So for the past six weeks or so, I’ve been trying to figure out my blog persona.
I know a lot of you will clamour–just be yourself! Sure, I would’ve been myself but it’s just so hard to figure out what that self is. I’ve been looking, I can assure you. No doubt, I’ve been irritating a lot of folks, first, by promising to be a rather lightly heavy handed blogger (you’ll know what I mean if you see an older post), and then an overly easy one, becoming one of those people who are always able to think discretely: 10 ways to do this, 5 ways to do that (sort of like God who just managed to create the world in 7 days).
I’ve tried to be funny too in several posts, rather sad in others, and quite inspiredly emotional in some, the sort of purple prose that went out of fashion with the Victorians (ones you can experiment with only as Mr. or Ms. Bottledworder).
But will the bottle get out of shape with too many of us/ me’s?
As I was trying to find myself (let go! let go! said a friend who has joined a meditation group and recently turned vegetarian), I went back to my old fount of wisdom– dear old Google.
I searched how to write blogs and what do I find? Ahh, not myself yet. My self has to compete with a million other selves to reach up to me within the first few search pages.
I need to form a competitive self first before I can find my self. D**m!
Now, what those other selves told me, the ones who managed to float above the rest, in short, was quite a contrast to my veggie friend’s dictum. They said don’t let go but embrace! Embrace! Embrace yourself not as yourself but as a brand. A brand that is yourself but not too many of your selves in one. A brand that sells, a brand that contains, a brand that does not disappoint. Be one thing, be consistent, don’t change too much, don’t disappoint expectations. If you started off as coke, deliver coke, don’t become Pepsi, start another blog if you feel like Pepsi trapped in Coke.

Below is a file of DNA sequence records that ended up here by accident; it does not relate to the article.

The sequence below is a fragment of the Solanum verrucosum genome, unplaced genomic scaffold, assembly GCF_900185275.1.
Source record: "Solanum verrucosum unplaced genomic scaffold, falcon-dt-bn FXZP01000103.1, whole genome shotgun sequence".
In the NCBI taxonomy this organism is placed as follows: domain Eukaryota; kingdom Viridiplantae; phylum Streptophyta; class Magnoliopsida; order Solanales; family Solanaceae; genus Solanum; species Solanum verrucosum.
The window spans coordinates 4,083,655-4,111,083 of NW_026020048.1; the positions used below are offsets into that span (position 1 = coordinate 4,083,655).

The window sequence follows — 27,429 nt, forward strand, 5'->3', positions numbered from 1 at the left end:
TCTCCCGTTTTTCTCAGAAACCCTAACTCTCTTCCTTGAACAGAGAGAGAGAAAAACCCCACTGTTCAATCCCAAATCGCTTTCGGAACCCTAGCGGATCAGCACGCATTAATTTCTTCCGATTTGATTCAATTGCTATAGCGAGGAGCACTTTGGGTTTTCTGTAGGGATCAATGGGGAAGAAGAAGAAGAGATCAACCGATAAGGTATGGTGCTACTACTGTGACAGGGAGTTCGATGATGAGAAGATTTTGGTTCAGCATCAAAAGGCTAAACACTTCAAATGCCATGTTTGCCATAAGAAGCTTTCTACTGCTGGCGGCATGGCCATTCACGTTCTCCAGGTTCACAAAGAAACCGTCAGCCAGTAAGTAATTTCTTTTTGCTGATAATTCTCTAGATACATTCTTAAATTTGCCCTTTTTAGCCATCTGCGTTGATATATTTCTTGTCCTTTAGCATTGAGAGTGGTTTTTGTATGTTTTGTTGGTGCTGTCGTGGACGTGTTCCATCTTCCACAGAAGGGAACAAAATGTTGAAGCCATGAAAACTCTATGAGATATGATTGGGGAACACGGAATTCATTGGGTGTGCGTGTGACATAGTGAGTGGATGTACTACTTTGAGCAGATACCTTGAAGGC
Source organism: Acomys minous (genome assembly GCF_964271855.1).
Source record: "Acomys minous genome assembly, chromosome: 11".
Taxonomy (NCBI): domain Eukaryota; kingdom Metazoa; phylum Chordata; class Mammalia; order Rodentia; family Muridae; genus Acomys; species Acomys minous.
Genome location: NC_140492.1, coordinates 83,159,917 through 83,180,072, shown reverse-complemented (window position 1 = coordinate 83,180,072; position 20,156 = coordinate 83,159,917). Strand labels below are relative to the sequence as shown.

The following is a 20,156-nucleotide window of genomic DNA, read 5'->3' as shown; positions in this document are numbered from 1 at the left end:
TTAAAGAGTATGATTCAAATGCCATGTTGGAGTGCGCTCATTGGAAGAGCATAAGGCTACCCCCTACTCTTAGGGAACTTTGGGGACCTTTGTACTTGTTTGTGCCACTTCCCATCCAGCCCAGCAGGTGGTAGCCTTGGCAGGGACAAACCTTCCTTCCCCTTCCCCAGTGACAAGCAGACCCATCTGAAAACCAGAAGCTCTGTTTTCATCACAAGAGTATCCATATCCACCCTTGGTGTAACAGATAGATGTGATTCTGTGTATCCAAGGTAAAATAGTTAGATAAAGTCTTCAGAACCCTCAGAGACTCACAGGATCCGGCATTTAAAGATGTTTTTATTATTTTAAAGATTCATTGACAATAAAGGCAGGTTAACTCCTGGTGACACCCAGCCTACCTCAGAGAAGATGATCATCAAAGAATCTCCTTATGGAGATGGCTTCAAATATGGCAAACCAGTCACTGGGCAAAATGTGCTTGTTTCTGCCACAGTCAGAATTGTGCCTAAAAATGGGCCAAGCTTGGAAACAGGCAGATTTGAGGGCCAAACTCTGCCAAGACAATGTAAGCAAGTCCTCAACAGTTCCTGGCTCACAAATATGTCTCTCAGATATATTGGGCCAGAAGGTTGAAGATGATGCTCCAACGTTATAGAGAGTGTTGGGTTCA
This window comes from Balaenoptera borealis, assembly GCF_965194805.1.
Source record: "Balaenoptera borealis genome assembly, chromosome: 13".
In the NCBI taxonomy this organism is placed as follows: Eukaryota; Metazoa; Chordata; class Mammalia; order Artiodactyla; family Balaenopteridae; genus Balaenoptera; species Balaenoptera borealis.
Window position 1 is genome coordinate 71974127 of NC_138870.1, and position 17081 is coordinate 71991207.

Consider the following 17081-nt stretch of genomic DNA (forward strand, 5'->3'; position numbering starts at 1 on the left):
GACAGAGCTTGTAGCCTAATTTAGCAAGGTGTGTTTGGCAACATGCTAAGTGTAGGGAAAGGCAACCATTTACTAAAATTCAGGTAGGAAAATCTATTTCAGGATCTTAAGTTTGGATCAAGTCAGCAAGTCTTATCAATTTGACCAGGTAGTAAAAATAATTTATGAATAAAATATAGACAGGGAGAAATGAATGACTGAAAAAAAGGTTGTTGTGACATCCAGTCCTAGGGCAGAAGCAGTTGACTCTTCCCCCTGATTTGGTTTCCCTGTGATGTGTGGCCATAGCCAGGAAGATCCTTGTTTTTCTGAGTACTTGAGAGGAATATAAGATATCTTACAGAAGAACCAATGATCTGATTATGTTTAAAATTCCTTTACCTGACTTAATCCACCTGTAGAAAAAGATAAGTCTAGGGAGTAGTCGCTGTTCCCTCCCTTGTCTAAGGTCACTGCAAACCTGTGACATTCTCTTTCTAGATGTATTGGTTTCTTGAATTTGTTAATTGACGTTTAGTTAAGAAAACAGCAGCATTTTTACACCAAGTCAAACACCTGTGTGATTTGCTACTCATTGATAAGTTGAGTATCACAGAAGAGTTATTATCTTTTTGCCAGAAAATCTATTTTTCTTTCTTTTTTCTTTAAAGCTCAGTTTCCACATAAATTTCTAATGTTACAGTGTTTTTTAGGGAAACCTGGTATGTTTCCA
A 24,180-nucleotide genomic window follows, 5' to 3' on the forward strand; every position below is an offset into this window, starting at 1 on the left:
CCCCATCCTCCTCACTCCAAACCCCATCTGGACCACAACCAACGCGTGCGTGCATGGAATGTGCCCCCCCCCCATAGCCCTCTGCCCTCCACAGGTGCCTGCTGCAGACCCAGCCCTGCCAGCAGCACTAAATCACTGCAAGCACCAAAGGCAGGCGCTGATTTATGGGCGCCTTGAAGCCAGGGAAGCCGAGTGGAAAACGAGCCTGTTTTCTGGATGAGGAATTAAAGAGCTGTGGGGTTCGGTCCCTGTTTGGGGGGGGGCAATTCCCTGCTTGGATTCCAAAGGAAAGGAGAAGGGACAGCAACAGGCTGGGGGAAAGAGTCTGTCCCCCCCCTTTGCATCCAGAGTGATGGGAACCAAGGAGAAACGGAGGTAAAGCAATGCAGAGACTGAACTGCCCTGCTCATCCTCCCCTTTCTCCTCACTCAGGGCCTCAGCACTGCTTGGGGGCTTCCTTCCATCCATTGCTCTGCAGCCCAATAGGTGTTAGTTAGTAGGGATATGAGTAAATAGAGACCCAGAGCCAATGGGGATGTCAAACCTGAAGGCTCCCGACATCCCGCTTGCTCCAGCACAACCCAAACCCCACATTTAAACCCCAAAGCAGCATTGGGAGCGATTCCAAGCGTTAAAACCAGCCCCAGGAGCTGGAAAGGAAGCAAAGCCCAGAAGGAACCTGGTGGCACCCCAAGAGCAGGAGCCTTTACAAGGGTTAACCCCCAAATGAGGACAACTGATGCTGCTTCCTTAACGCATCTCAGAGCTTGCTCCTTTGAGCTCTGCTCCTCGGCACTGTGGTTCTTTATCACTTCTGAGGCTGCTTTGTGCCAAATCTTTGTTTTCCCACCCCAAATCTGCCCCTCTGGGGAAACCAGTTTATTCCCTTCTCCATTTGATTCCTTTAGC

You see how Bottledworder likes to think in Bottles?
Now, having gotten that part straight, and putting aside any sense of entrapment that Bottledworder may have felt even as a Bottle, I decided to be true to my followers.
Herein is a strange dilemma. What tones or styles do followers want? Some tones are more attractive. Some tones sell more than others. Funny definitely sells more than others.
But how far will a funny tone go? Will anyone take funny seriously if you want to become serious later? Also, can Bottledworder be funny all the time? That’s too much presssure. Nothing fails like a failed funny blog.
Moreover, what’s the “level” of audience I should address? Do I keep it colloquial and simple all the time? What if I can’t shed my past career cloak completely and start sounding pedantic? What if I want to?
How implicit can I be with my little blogules? Do I need to spell out the moral at the end of every story?
Have been trying all of the above for the past several weeks but this is a huge, uncharted territory for me. Looks like all kinds of people stop here. It’s been fascinating to look at the geographical location of the clicks unfold on the stats page against the tiny, colourful little flags.
So who are my readers? Are they really as spread out as they seem from their clicks on stats or are they really all linked closely, very similar people, a direct line from the US to Australia to where have you, all good friends on Facebook or LinkedIn very closely connected somewhere?
Bottledworder is anxious. Bottledworder is anxious because Bottledworder has to peddle and Bottledworder was never much good at peddling. But Bottledworder needs to peddle in order to survive. So far, Bottledworder has been analyzing social discourses and teaching others how to write bad essays on analyzing social discourses the right way and holding talk-show like classes on analyzing said discourses–class structures, beauty myths, literary tropes, stereotypes. . .
Now can/should Bottledworder use that terrible knowledge to partake in the creation of these same discourses? Say a writeup on 10 things to do to become more attractive to your partner? Or 5 ways to seem more feminine in the workplace yet be the boss?
To peddle, you sometimes have to become a stylistic turncoat. You can call that becoming eclectic. But you still remain a turncoat.
Now that’s my moral for today for those who didn’t get it from my confused talking to self.
You, Bottledworder, a turncoat!